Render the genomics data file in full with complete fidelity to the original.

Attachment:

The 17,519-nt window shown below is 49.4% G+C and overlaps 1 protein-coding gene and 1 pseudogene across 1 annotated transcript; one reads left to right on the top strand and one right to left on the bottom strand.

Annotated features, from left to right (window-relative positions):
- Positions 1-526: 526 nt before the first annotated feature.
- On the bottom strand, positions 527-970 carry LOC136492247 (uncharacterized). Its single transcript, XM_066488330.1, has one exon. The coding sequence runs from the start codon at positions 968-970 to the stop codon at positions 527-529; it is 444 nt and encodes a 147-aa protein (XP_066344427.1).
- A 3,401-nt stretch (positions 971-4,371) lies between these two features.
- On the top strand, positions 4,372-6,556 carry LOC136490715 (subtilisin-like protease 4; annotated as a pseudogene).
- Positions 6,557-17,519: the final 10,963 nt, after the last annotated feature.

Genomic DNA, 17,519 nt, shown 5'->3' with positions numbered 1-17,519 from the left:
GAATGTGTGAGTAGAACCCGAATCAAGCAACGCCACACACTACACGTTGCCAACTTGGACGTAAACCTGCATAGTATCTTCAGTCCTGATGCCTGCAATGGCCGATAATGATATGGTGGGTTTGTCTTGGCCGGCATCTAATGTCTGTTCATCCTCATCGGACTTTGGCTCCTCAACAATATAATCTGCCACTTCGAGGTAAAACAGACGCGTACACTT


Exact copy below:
The 17,519-nt window shown below is 49.4% G+C and overlaps 1 protein-coding gene and 1 pseudogene across 1 annotated transcript; one reads left to right on the top strand and one right to left on the bottom strand.

Annotated features, from left to right (window-relative positions):
- Positions 1-526: 526 nt before the first annotated feature.
- On the bottom strand, positions 527-970 carry LOC136492247 (uncharacterized). Its single transcript, XM_066488330.1, has one exon. The coding sequence runs from the start codon at positions 968-970 to the stop codon at positions 527-529; it is 444 nt and encodes a 147-aa protein (XP_066344427.1).
- A 3,401-nt stretch (positions 971-4,371) lies between these two features.
- On the top strand, positions 4,372-6,556 carry LOC136490715 (subtilisin-like protease 4; annotated as a pseudogene).
- Positions 6,557-17,519: the final 10,963 nt, after the last annotated feature.

Genomic DNA, 17,519 nt, shown 5'->3' with positions numbered 1-17,519 from the left:
GAATGTGTGAGTAGAACCCGAATCAAGCAACGCCACACACTACACGTTGCCAACTTGGACGTAAACCTGCATAGTATCTTCAGTCCTGATGCCTGCAATGGCCGATAATGATATGGTGGGTTTGTCTTGGCCGGCATCTAATGTCTGTTCATCCTCATCGGACTTTGGCTCCTCAACAATATAATCTGCCACTTCGAGGTAAAACAGACGCGTACACTT